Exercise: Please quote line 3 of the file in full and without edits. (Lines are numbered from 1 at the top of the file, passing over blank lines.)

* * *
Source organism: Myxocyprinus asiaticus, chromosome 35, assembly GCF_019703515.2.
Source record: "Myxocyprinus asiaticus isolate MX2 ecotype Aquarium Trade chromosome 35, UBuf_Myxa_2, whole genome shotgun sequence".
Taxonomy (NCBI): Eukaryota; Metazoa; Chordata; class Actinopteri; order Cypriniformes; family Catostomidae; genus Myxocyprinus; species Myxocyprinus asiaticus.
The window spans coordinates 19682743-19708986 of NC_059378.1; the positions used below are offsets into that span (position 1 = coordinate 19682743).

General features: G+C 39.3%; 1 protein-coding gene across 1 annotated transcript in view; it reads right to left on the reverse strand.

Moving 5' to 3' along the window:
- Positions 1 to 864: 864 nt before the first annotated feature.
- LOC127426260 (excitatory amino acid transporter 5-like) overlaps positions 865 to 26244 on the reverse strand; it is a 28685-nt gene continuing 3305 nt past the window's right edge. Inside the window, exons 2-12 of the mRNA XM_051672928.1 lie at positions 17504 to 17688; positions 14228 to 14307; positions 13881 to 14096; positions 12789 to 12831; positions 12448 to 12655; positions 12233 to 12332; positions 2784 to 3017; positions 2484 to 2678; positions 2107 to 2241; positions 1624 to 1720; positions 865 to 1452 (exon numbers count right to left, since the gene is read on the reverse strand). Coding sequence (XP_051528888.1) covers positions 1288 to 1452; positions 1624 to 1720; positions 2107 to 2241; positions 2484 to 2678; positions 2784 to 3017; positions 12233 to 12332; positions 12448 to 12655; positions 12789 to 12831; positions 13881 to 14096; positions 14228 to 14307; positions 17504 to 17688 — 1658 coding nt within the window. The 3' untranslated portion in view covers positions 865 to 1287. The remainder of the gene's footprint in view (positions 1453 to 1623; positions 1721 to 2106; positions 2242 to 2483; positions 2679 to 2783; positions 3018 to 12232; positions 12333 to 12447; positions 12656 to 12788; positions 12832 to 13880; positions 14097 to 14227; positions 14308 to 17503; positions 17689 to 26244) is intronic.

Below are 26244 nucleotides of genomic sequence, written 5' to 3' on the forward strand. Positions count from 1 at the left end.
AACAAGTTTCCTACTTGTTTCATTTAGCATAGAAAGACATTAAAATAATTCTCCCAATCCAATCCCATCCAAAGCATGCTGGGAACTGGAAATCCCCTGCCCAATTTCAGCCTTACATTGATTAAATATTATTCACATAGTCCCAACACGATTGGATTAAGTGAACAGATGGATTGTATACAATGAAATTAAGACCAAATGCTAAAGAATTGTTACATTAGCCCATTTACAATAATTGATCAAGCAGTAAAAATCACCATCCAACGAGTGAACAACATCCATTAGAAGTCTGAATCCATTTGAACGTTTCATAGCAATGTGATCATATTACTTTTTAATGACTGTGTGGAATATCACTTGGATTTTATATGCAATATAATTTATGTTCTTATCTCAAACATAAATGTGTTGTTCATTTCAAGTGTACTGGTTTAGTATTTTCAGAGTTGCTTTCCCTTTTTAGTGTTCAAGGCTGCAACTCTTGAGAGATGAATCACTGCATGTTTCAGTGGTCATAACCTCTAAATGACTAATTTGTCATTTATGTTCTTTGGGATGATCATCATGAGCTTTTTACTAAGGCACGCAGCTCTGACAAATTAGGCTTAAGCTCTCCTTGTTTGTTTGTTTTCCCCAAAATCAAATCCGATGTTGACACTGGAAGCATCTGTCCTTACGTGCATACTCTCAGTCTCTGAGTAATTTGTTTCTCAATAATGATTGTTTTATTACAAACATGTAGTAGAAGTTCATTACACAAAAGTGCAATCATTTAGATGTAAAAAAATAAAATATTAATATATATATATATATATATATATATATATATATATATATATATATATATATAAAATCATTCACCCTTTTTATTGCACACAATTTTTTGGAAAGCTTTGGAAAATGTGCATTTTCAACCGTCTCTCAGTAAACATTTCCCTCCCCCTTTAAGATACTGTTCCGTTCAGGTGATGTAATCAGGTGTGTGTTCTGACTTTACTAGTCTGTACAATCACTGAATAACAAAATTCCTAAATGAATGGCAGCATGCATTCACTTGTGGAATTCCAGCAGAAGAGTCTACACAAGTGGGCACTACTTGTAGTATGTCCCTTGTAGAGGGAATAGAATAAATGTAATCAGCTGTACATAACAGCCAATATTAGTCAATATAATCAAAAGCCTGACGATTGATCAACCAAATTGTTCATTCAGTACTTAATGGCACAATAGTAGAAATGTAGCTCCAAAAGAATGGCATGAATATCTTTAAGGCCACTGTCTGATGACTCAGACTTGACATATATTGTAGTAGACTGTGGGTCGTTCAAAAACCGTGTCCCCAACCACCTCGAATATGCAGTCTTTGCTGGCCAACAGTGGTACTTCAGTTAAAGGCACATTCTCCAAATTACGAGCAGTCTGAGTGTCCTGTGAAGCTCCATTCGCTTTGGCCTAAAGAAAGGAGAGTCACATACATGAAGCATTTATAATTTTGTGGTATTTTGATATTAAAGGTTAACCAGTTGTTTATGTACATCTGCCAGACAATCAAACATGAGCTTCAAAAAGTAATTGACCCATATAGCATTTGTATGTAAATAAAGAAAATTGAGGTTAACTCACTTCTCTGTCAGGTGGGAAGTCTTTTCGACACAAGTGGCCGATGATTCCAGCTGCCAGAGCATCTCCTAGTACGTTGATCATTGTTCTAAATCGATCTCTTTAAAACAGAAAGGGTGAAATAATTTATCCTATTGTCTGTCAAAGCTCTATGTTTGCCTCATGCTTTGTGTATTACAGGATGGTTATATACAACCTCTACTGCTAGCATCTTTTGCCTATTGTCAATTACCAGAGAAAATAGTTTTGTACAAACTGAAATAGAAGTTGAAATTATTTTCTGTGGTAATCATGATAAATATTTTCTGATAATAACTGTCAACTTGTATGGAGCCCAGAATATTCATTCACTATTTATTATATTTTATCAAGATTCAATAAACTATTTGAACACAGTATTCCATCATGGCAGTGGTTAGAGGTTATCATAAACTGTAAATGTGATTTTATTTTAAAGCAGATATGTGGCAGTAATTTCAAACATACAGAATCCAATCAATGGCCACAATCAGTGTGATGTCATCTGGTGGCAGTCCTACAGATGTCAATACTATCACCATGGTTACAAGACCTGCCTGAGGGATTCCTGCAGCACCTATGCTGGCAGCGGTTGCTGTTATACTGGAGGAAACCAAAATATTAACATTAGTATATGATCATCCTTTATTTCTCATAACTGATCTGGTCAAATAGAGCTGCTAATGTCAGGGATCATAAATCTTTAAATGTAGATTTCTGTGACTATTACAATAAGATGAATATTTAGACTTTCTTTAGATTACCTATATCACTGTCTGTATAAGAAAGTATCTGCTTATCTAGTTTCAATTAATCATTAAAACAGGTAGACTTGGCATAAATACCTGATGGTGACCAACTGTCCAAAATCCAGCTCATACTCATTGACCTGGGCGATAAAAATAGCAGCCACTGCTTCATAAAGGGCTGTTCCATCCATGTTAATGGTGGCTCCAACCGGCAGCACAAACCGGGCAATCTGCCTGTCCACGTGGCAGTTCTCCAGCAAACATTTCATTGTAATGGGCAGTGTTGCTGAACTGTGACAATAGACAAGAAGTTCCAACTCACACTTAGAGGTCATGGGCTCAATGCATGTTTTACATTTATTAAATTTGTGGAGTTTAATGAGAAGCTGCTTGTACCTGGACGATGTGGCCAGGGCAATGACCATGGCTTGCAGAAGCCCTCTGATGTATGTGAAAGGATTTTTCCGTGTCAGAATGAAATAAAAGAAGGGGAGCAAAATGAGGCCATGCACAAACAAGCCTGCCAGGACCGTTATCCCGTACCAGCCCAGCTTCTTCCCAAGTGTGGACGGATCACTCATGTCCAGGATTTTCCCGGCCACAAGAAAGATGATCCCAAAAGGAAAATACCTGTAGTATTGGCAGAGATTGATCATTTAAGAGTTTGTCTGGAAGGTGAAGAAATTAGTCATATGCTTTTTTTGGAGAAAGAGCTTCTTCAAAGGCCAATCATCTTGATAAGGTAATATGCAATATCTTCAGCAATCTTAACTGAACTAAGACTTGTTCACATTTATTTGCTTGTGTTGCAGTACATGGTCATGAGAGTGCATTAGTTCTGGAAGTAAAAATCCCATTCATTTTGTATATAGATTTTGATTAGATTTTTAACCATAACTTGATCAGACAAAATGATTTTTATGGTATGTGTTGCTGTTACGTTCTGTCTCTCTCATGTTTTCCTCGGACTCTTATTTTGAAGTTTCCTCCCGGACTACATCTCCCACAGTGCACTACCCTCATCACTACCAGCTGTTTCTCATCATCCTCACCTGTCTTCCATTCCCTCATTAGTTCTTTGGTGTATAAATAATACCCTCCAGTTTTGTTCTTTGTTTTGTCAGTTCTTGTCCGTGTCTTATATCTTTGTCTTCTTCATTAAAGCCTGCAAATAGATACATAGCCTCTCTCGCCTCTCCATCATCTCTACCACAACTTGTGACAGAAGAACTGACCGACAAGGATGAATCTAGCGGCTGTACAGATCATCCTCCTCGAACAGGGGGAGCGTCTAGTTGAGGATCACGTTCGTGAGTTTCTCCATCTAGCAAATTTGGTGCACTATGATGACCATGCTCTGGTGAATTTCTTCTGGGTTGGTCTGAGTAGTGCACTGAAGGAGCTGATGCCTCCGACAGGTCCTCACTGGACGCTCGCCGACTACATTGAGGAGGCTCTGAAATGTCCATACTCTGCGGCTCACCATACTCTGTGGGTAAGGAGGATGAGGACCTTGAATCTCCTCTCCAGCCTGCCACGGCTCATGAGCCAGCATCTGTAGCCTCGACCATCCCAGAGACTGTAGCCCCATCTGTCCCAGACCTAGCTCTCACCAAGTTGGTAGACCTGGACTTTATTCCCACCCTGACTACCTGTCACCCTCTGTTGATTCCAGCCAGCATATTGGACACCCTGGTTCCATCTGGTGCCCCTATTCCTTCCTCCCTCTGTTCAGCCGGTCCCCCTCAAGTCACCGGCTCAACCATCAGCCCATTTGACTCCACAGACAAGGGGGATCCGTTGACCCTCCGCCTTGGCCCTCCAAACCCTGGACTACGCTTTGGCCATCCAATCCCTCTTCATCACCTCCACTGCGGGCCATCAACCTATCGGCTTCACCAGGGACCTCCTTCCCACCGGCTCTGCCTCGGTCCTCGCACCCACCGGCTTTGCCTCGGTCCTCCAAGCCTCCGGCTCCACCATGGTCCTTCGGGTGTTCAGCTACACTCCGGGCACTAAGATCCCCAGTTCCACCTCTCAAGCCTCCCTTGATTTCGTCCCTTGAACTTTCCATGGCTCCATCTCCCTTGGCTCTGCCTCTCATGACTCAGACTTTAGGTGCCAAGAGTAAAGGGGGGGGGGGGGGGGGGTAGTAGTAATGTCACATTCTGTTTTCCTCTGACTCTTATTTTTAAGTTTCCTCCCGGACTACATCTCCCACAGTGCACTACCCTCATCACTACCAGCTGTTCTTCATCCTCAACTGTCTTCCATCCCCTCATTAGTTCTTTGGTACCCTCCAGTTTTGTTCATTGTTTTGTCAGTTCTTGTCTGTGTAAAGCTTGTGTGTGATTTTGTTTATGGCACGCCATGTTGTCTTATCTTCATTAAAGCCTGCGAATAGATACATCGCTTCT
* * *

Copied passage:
Taxonomy (NCBI): Eukaryota; Metazoa; Chordata; class Actinopteri; order Cypriniformes; family Catostomidae; genus Myxocyprinus; species Myxocyprinus asiaticus.